Food waste is a big problem. Industrialized nations waste about 222 million tons every year. In the US, we waste about 30% to 40% of the food supply, and that uneaten food goes right to landfills, where it produces methane gas and takes up space. You may also know that one restaurant can make up to 75,000 pounds of food waste in a year. Fortunately, there are steps that you can take to cut down on your restaurant’s share of the waste. Here are 7 ideas for doing just that.

1. Figure Out Your Waste Stream

The very first step in deciding what to do about reducing your waste is finding out what is getting tossed and how. You can audit your dumpster yourself if you don’t mind a mess, or you can ask your local waste collection agency to check it for you.

It is not a bad idea to walk through food processes to see where the waste starts. Some of this will be customers: the average diner leaves 17% of their meals uneaten, and half of that won’t go home in doggy bags. However, raw food scraps from cooking such as carrot tops are also a culprit. From there, you can track how much the food waste is costing you in terms of garbage rates and missed savings.

2. Get Your Ordering In Line With Your Output

No source of waste is more aggravating than raw food that has spoiled because you ordered more than you used. It is hard to estimate what you need correctly, but you can track your inventory closely, rigorously enforce the FIFO system of use, and carefully mine your ordering data information to figure out your average needs. This will cut down on your initial food outlay and the amount that goes bad.

3. Find Ways To Use Scraps And Leftovers In Your Cooking

Have your employees sort through the food leftovers and scraps for what can be reused and find ways to put it in the menu. Onion peels, carrot tops, and celery ends can go in soups. Chicken scraps can become part of stews. You can even set aside a day to feature these re-purposed scraps in inexpensive meals for families. This not only saves space in your landfill, it adds revenue to your business for very cheap.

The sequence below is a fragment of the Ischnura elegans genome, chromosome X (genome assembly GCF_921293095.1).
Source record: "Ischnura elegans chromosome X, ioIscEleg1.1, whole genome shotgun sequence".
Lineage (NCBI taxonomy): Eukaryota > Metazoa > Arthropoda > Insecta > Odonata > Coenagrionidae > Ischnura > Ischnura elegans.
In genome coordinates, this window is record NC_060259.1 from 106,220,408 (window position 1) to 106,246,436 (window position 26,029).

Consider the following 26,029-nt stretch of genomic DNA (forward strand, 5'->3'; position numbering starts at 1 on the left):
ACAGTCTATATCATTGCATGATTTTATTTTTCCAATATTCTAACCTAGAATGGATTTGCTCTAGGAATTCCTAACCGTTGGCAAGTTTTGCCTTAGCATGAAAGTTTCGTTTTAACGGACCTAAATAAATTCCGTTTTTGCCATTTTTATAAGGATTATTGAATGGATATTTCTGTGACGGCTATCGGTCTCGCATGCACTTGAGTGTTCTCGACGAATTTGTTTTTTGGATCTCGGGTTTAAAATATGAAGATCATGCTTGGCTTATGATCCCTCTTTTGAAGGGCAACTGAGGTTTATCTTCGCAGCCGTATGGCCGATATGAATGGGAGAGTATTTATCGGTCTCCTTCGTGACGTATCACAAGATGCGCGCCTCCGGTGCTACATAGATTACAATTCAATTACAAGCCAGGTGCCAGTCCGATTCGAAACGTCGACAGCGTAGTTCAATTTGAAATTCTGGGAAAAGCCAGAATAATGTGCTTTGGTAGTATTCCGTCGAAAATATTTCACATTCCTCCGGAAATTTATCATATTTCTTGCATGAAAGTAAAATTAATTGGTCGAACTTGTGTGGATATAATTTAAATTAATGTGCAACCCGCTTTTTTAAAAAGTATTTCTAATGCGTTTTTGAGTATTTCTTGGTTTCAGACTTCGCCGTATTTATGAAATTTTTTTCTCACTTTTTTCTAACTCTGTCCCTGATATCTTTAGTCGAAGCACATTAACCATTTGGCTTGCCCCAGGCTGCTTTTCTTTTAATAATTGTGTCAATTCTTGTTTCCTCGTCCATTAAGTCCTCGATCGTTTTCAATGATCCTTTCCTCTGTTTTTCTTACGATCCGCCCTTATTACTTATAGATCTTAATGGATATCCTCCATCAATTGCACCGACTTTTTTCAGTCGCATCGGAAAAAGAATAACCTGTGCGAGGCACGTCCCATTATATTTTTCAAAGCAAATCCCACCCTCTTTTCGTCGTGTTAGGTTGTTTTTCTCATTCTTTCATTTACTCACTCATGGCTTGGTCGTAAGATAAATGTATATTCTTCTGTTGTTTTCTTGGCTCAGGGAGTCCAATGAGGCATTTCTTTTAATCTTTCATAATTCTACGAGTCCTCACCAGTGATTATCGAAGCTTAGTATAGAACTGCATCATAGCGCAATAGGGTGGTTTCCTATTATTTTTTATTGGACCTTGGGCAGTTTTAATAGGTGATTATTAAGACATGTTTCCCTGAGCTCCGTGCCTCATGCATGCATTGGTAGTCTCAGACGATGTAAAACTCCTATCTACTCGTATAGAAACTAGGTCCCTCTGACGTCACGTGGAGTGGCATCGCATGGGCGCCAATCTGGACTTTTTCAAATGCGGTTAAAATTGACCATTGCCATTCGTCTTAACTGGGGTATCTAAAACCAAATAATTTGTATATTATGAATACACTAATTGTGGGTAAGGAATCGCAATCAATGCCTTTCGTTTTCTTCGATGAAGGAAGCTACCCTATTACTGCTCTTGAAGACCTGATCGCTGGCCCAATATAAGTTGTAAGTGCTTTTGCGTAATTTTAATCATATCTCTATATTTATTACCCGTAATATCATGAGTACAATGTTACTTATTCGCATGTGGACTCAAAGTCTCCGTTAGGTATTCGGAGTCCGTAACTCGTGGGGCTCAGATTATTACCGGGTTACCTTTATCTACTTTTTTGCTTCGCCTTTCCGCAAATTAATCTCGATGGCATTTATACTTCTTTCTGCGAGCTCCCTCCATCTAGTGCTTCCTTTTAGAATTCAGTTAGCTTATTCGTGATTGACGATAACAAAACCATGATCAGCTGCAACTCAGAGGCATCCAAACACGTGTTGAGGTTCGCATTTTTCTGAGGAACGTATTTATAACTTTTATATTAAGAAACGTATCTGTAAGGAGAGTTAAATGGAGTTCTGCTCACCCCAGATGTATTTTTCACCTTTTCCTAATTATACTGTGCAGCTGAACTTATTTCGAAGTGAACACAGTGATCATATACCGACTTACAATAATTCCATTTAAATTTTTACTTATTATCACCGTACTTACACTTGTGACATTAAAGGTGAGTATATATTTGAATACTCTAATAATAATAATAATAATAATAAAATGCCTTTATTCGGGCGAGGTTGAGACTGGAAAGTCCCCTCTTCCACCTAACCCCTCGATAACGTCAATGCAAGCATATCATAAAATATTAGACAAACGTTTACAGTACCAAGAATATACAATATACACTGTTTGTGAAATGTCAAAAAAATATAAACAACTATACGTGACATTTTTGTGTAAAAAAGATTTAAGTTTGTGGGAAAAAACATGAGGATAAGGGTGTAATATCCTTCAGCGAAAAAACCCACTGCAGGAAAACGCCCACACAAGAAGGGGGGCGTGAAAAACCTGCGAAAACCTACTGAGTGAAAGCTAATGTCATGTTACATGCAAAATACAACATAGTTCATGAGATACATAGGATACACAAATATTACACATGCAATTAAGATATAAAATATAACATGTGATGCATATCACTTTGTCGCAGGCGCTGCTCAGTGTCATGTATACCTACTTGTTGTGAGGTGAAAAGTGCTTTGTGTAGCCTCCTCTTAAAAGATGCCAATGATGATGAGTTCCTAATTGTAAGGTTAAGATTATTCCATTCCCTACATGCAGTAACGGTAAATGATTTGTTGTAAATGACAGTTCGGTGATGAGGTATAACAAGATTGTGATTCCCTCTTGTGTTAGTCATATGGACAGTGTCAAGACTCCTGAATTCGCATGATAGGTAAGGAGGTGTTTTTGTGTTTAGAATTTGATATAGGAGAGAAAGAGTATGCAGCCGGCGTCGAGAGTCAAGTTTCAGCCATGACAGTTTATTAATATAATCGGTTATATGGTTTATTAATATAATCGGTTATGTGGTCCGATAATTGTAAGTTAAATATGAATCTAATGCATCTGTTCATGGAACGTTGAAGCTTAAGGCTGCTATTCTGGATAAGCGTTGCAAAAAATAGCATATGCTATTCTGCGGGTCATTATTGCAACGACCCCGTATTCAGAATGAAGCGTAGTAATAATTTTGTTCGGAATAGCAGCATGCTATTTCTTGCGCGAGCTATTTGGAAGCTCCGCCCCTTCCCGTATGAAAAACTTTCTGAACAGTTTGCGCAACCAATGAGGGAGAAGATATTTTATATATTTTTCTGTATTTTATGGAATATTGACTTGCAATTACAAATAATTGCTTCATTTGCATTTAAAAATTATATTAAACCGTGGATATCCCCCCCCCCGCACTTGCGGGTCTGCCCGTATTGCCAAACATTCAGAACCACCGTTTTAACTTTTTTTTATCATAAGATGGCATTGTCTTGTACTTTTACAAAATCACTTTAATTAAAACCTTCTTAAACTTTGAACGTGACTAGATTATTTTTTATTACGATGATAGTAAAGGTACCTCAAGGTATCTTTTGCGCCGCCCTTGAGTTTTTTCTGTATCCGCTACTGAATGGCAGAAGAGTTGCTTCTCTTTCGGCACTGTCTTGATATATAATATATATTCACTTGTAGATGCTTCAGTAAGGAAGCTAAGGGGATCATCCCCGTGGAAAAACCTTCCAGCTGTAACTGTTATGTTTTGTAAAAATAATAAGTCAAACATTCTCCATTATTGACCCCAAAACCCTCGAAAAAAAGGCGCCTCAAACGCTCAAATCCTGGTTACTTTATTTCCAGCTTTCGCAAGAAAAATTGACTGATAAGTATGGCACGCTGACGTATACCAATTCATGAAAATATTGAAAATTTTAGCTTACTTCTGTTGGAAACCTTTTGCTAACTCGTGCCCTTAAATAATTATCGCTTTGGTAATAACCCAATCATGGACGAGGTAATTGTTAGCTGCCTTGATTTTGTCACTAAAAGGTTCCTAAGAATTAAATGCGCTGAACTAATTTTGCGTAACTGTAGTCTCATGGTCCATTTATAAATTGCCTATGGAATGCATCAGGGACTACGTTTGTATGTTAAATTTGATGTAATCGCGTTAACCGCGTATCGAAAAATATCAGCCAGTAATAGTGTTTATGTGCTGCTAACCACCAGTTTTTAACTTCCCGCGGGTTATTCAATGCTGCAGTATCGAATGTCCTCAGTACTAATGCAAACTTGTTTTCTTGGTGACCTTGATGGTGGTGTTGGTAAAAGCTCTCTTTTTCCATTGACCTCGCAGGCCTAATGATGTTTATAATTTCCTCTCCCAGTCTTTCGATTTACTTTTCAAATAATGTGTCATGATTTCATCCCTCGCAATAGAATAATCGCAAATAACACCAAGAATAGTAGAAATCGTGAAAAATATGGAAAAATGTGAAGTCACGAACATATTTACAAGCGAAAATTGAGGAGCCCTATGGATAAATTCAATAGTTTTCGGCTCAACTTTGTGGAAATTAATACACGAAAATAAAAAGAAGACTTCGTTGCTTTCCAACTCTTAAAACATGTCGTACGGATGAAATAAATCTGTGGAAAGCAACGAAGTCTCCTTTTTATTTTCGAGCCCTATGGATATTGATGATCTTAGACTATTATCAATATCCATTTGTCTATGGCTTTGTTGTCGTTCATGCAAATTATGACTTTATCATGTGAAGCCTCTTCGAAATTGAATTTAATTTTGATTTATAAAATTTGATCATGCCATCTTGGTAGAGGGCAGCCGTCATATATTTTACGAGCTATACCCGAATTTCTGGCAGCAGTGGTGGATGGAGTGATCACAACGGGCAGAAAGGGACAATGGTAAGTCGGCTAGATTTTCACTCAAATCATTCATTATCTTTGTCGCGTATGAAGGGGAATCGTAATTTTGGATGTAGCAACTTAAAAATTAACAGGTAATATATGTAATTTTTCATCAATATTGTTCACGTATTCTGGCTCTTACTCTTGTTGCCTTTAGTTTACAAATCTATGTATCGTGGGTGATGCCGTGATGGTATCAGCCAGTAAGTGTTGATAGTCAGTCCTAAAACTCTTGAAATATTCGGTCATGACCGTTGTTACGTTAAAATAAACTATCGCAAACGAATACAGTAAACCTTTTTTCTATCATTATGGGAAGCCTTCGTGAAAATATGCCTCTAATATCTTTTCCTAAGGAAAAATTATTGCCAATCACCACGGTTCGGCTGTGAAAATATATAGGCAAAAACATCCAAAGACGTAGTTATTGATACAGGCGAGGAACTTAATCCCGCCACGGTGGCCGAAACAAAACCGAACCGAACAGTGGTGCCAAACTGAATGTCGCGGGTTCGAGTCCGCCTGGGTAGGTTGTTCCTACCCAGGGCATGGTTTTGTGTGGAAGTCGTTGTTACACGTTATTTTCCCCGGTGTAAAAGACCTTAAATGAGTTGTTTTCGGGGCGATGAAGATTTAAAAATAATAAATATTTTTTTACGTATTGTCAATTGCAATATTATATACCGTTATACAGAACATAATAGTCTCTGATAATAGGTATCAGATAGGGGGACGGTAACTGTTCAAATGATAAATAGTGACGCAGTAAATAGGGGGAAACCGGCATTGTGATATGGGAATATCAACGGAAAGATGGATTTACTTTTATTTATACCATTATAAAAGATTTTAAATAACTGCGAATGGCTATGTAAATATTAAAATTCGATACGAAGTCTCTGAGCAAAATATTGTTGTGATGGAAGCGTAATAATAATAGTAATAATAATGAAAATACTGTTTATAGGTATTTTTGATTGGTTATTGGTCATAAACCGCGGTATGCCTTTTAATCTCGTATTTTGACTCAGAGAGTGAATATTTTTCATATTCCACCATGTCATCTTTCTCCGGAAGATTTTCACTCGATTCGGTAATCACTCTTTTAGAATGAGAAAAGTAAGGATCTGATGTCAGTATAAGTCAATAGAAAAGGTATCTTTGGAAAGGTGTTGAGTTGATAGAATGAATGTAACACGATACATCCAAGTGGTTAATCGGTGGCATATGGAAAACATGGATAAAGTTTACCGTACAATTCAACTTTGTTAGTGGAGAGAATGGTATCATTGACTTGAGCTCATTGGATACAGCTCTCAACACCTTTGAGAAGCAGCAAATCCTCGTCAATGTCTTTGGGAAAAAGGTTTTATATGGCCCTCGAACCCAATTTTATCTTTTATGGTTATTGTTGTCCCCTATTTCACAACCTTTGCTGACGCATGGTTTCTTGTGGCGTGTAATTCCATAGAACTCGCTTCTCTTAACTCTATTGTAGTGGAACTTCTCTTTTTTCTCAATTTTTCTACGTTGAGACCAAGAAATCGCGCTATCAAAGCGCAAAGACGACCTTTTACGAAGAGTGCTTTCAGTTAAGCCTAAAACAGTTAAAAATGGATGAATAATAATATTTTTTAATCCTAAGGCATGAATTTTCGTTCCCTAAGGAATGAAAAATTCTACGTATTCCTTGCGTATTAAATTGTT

4. Find Animals To Feed Your Leftovers To

Many states allow you to sell raw food scraps to farmers so that they can feed their livestock. Contact your local health department for the municipal regulations involved, and then call up your agricultural extension office for their suggestions. From there, you can visit local farmer markets to find people who would like your scraps. The agricultural extension will know some likely candidates, too.

5. Find Industrial Uses For Your Leftovers

Discarded grease can become biofuel, and many cities have anaerobic digestive facilities that convert organic food waste into energy. Contact your city office for ideas. In fact, many cities are passing ordinances to reward reusing leftovers, so definitely ask about their programs.

6. Create A Compost Bin

Everywhere allows people to use composted food for lawns, gardens and crops. There are many ways to create a compost bin: you can buy a classic perforated bin to put all the organic inedible stuff in and appoint a dishwasher to turn the leftovers over with a pitchfork once a week. You can get a tumbler to try your hand at anaerobic composting. You can do this in black plastic bag, too.

Once your stuff is composted, you can use it on your restaurant’s kitchen garden, pass it to employees who garden as mulch or fertilizer, give it to a local community garden, or spread it around your own personal yard.

7. Feed The Hungry

Virtually every municipality will let you give edible leftovers to charity. Do you have meals prepared ahead of time that people never order? You can get a tax deduction for giving it to your local food bank. You do have to contact the charities and ask them what they will take. They will help you how to transport the leftovers, too. If you have trouble finding a local charity to take your food, you can contact organizations such as Meal Connect and Food Donation Connection, and they can point you in the right direction.

These are just suggestions about how to do your part to conserve food. How you decide to stop food waste is up to you; just remember that every little bit counts.

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